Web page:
Our plan was to start out in our usual place, just north of Haypath Road. SIOR and TPP wanted to run longer than my planned 3 miles, so they arrived earlier and ran south for about 1.5 miles before turning around. I texted them when I arrived and SIOR texted back suggesting that I head their way so we could meet up on their way back. After just a few steps, I realized that this was going to hurt.

I took it slow but every step was painful. At least I could run. My doctor said I should avoid hills. Unfortunately, there are quite a few on this path. I made it to the top of a short, steep hill where I saw my friends coming from the other direction. We exchanged hugs and hellos and headed north together. There was no way I could keep up with them today (could I ever?) but they stopped periodically to allow me to catch up.

I had neglected to restart my Garmin when we met up. Fortunately I discovered my error at the point where I started so all I needed to do was double the initial distance to get my true mileage. We continued together but soon I watched my buddies disappear into the distance. I was not enjoying myself and it wasn’t just the pain. I realized that the combination of fewer workouts and less intensity (the elliptical can’t match the treadmill) has taken a toll on my fitness.

Somehow I made my way through the run and, as I approached my endpoint, I saw that TPP and SIOR were waiting near where I’d parked, talking to a person dressed in white. As I got closer, I realized that this person was on a bike and I was happy to see that it was TPP’s paramour, JC. We caught up briefly and JC suggested that steroid shots may relieve the pain from my disc issue. I’m really hoping it doesn’t come to that.

Happy birthday to me – thanks SIOR!

We left JC to his ride and the Runsketeers started a convoy to Starbucks. I led the way which involved Route 135, Old Country Road and South Oyster Bay Road. At one point, SIOR texted me asking if I was lost. She thinks she is funny. When we got inside Starbucks, SIOR presented me with a birthday gift – a SPIbelt – one of the best things you can give to a runner. Mine is getting old, ripped and frayed and I rely on it a lot. I’m happy to have a new one that I don’t have to worry about breaking on a run and dumping my credit cards, cash and cell phone on the street.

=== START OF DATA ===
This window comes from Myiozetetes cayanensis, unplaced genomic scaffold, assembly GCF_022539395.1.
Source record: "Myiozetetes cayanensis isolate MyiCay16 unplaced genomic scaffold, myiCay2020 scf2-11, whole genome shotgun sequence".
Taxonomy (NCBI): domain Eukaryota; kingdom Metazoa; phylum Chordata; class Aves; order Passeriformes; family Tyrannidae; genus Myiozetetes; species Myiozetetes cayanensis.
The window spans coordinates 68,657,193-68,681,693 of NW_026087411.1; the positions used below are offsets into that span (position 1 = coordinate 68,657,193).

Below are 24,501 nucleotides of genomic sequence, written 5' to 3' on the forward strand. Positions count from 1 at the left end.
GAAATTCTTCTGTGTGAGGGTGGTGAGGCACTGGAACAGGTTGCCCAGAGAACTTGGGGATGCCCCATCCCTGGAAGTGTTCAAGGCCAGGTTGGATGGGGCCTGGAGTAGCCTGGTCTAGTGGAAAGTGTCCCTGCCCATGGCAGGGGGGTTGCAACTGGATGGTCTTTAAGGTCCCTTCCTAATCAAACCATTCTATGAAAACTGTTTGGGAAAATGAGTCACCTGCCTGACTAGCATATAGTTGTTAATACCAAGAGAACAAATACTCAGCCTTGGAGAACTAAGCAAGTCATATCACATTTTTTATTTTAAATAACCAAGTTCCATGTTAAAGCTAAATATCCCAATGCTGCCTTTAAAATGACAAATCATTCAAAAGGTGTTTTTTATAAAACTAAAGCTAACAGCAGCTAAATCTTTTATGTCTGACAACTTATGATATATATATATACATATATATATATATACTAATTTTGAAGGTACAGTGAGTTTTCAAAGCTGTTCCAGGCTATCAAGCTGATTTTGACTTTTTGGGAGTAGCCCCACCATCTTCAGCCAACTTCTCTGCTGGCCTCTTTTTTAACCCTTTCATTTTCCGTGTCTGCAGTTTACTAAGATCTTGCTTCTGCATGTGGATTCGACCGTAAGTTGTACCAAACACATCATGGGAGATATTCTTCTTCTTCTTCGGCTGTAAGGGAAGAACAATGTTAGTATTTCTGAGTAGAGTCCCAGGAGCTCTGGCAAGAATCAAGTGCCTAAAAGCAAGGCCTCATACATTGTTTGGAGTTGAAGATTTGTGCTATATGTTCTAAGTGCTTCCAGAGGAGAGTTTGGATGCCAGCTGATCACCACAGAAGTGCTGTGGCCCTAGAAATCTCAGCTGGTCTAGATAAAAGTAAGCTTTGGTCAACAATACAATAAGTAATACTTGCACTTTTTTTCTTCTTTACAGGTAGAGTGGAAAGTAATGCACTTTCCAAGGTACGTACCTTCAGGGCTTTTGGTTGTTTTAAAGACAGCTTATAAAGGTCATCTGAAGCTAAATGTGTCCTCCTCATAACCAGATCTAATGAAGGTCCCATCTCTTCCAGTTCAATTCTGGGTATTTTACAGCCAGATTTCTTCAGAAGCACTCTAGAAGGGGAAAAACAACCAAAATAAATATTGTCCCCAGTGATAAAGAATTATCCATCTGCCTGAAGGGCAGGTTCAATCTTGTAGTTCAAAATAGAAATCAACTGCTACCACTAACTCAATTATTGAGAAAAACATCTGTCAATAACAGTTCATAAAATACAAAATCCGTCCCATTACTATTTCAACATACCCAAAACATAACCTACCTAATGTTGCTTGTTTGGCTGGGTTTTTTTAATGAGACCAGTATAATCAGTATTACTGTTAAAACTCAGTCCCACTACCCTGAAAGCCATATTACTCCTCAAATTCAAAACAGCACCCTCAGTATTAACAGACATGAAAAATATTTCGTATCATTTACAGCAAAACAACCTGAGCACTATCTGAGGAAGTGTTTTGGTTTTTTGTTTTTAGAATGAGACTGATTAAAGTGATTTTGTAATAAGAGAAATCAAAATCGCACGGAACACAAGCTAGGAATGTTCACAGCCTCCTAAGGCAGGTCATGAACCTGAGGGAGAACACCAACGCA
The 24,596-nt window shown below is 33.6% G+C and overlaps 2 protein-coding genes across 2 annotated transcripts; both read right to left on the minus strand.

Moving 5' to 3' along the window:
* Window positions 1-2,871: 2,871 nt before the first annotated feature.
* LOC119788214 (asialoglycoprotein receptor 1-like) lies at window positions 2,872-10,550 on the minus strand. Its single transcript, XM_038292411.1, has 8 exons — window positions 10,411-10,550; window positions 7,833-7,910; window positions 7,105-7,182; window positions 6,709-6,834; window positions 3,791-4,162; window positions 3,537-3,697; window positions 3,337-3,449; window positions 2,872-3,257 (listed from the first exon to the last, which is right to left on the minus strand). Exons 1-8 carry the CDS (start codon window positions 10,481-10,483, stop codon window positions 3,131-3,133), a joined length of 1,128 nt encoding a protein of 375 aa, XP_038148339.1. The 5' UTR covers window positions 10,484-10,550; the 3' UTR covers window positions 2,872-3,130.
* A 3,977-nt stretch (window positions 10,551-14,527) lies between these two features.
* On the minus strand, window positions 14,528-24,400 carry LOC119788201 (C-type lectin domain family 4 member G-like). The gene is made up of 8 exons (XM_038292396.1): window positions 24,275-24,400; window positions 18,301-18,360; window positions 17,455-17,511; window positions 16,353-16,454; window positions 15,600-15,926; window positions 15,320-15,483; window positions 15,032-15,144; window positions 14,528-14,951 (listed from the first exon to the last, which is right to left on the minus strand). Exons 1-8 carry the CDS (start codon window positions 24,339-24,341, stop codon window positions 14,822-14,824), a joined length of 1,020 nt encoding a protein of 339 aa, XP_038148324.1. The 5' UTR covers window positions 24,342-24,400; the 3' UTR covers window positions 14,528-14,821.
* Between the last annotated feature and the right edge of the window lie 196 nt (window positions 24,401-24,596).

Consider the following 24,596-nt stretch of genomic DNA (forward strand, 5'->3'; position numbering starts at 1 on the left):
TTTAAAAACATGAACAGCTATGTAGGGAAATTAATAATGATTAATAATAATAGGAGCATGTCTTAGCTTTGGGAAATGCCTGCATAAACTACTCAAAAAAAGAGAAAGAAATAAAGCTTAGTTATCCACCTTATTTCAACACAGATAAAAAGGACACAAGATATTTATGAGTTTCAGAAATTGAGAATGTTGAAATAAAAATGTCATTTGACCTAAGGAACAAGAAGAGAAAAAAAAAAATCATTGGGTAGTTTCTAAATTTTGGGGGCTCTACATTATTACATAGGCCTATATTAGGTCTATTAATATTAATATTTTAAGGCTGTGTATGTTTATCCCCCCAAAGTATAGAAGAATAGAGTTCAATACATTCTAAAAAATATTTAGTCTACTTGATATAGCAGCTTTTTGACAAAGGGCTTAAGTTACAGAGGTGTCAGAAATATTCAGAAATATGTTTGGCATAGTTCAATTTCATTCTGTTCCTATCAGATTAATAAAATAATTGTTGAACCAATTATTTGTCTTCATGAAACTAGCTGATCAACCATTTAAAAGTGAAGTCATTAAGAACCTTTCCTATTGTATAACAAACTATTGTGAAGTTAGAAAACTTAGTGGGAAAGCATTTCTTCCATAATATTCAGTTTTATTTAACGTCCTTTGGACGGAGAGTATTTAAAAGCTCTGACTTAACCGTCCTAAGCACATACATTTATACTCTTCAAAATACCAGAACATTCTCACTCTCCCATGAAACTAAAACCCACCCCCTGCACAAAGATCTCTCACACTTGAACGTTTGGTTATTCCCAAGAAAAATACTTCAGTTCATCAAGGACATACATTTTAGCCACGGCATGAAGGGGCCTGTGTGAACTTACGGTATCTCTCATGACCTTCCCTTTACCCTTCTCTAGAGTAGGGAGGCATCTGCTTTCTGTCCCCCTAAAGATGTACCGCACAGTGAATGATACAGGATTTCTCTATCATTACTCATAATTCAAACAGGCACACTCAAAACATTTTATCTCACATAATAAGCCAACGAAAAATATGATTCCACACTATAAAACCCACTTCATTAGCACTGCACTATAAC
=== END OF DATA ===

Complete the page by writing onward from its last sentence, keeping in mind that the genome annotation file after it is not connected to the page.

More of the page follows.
SIOR also bought me coffee. I should have birthdays more often! The three of us hadn’t got together since the morning of the Hangover Run  (Jan 1) so we had a lot to catch up on. They patiently listened to me describe my job and company and we recounted our various adventures in travel. SIOR wins hands down with her transatlantic crossing via catamaran from South Africa to Brazil.

As usual, we ran out of time long before we ran out of conversation. Despite the painful run, I ended today’s workout in a fantastic mood. The Runsketeers cannot go another four months between our runs! My current injury will make it hard to keep up with my friends for a while, but we know it’s the non-running part that puts the smile on our faces.

Wishing SIOR a great race tomorrow at the MORE Half Marathon in NYC. I tease her about it being a woman’s-only event, but I really do support it. It was a little less than a year ago when we all ran the Brooklyn Half. A lot has happened since then in terms of my running. At least I’m seeing an orthopedist and just had an MRI, so I can understand exactly what’s causing this pain. What to do about that will be another story.

Too short to be endless runs

January volume to date

Today’s run (treadmill): 3.1 miles

Yesterday morning I ran for the first time in four days. It had been a busy work week culminating with Thursday, where I had to give presentations five times in a single day. The week was exhausting and it left me no time for workouts. Friday morning was freezing cold, but I knew I needed to get back outside and get my run in.